I spent about eight dollars and some change in train fare, and another fudging $15 for one glass of liquid courage. To be honest, I really didn't get the point of the mixer. People who knew each other huddled together talking without ever opening up to others. People who approached others were mostly selling their editing and/or script analysis services for fees I couldn't possibly afford. When I asked what was the point of the said event, I was told that it was a place to meet other writers. That's good and all but then what?
But I digress. (I tend to ramble whether in verbal or written form.)
I met this guy at the mixer. We exchanged pleasantries, asked each other where we were from, and what kind of things we write. So I told him about me specializing in horror content— ghosts, monsters, myth, and legends.
As I told you, people who were there approaching other people were mostly selling something. This guy was hard selling his script analysis services. And I kept rejecting that in light of my financial standing. I was already regretting the $20+ I spent that night, charging me fifty bucks to read my work would likely send me jumping off the Golden Gate Bridge.
Since I wasn't budging, he questioned my determination to be a writer. He asked me, “How long have you seriously been writing?”
I told him, I’ve been writing since I was 12; screenplay writing since 17; that I majored in writing for college…
“No, how long have you been seriously writing? Like consistently writing every day?”
At that moment I was insulted. Really insulted. It felt like he indirectly told me that I’m not really a writer; and that my history as a writing student meant nothing; that my college degree from one of the top universities didn't matter; that writing is just a hobby because I couldn't put in more time for it.
I excused myself and left. Or maybe he left. I don't really remember anymore.
I just remember the feeling of contempt I had.
And the feeling that I had to show him I’m a serious fucking writer; I will show him that I write every fucking day.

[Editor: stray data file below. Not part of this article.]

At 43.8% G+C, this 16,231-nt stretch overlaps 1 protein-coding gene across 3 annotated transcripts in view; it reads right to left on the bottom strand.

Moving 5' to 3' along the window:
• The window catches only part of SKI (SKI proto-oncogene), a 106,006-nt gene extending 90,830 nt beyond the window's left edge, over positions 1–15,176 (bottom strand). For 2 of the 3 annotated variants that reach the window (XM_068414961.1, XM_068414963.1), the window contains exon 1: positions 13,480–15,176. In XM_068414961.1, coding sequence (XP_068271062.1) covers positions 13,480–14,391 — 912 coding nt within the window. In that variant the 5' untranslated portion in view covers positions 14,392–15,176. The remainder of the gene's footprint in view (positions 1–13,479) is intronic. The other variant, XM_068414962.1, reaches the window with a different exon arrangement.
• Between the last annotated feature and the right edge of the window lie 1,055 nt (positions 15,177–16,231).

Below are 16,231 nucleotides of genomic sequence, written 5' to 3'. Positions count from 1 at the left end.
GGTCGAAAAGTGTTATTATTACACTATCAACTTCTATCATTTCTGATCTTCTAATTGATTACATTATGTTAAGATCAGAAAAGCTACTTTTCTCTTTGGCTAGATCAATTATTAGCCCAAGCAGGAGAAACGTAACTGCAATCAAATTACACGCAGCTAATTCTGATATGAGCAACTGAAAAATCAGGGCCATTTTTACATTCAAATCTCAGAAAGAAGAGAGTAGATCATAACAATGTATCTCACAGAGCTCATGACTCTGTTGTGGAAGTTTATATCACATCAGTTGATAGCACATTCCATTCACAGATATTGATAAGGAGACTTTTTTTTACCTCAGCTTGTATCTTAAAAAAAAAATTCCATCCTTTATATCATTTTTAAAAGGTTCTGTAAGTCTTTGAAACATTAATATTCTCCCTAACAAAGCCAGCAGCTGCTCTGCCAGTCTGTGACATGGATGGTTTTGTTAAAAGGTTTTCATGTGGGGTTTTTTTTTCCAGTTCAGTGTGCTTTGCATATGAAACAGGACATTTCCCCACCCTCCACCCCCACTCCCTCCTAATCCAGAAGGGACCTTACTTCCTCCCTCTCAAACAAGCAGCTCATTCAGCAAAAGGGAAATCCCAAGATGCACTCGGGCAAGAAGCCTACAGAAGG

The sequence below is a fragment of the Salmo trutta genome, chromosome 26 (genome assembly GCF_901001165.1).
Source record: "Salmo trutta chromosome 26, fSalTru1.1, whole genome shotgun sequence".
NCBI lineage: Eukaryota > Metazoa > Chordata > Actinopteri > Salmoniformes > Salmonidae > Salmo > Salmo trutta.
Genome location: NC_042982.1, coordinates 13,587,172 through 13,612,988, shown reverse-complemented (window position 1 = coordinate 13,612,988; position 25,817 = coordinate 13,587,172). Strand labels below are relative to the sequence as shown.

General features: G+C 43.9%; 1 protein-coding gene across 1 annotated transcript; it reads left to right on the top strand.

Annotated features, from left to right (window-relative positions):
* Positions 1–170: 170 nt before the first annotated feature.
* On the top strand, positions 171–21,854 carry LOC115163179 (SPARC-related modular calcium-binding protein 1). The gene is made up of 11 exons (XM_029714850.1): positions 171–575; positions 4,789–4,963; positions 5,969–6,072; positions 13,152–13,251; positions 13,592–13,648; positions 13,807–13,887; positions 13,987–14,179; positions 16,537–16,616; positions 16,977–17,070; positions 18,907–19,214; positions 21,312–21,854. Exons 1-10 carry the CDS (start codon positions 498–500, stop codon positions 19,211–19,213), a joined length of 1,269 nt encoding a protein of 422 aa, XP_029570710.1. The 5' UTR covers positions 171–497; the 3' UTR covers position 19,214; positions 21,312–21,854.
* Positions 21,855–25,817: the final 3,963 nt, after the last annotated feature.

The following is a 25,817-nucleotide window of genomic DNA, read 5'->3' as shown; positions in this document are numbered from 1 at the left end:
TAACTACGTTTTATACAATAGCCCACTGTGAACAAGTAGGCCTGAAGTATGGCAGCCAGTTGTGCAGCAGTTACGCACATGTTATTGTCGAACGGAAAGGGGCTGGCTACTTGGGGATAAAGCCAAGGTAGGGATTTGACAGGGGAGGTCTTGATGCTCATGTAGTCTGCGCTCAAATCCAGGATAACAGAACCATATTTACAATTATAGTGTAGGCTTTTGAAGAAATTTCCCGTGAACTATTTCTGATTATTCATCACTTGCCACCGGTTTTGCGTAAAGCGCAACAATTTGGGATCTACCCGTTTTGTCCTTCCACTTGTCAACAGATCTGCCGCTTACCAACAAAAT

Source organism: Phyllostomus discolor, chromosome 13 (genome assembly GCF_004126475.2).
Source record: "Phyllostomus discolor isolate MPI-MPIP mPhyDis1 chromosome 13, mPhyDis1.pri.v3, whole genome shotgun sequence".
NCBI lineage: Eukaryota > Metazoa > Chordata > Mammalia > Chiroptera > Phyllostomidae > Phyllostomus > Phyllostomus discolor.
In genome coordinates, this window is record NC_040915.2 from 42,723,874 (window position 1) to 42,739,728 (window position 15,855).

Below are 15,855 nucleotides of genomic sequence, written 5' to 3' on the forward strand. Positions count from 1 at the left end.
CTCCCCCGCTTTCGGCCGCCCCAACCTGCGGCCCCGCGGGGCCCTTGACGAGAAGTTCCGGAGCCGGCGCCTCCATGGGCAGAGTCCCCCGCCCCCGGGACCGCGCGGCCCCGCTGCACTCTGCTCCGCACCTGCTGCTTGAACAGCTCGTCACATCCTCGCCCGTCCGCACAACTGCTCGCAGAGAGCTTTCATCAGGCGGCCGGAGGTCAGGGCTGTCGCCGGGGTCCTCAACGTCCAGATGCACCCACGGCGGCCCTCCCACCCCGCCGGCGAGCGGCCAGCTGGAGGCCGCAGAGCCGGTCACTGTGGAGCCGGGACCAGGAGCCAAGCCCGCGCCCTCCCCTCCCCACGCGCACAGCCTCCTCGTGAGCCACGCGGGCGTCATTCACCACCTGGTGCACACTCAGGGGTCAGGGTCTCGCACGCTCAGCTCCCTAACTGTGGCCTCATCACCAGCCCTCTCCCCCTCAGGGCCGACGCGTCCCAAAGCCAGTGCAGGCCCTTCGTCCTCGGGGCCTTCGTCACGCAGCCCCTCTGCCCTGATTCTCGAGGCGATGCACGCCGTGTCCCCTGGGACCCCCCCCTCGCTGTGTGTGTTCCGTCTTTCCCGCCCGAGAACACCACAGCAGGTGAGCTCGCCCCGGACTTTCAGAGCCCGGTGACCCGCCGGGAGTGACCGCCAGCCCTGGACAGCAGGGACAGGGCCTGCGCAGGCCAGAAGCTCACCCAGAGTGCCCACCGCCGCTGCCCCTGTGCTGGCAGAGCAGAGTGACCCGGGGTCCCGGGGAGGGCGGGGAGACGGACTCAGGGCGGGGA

It took me a while to get my routine down. I spend 9-10 hours at work, five days a week. I'm sorta diabetic, so I have to exercise at least 30 minutes a day. My hip misalignment calls for another 30-minute yoga-stretching-therapy of sorts, cause it hurts like hell if I don't (I maxed out one of my credit cards at a chiropractor which didn't help at all). I spend one cumulative hour in commuting. I sleep at least six hours, can't go under that, else I'd be dropping ceramic bowls at work. Lunch break is spent studying screenplays or books, while dinner is the only hour and a half I spend with the mom.
If you don't have a problem with math, I have 4 hours surplus daily I could allocate for writing. But because I’m bad at math, I end up with 2 hours a day.
I’ve been writing everyday ever since (except of course when I was on vacation, and when I was in the middle of a bug genocide).
I now recognize that the guy at the mixer had a point. People make time for hobbies, whether it’s crafting, or cosplaying, or writing fanfics. People make time to read tweets and FB posts, and check Snapchat filters.
You give more time, and it becomes a serious endeavor.
Then you wouldn't be needing motivation because you're already motivated. Your body and mind would tell you it's time to write. You get agitated when you don't hit your word count goals. And you’d be itching until you've delivered your piece.
[CONFESSION: I won't be able to finish 4 short stories for Halloween. However, I’d be giving you ONE pretty long short story that I truly believe has potential. It’ll be posted in its first draft form, though, and update it after getting it through a proofreader and an editor.]
Look at that 739 words for the blog alone.
Gotta go back to the short story now.
posted from Bloggeroid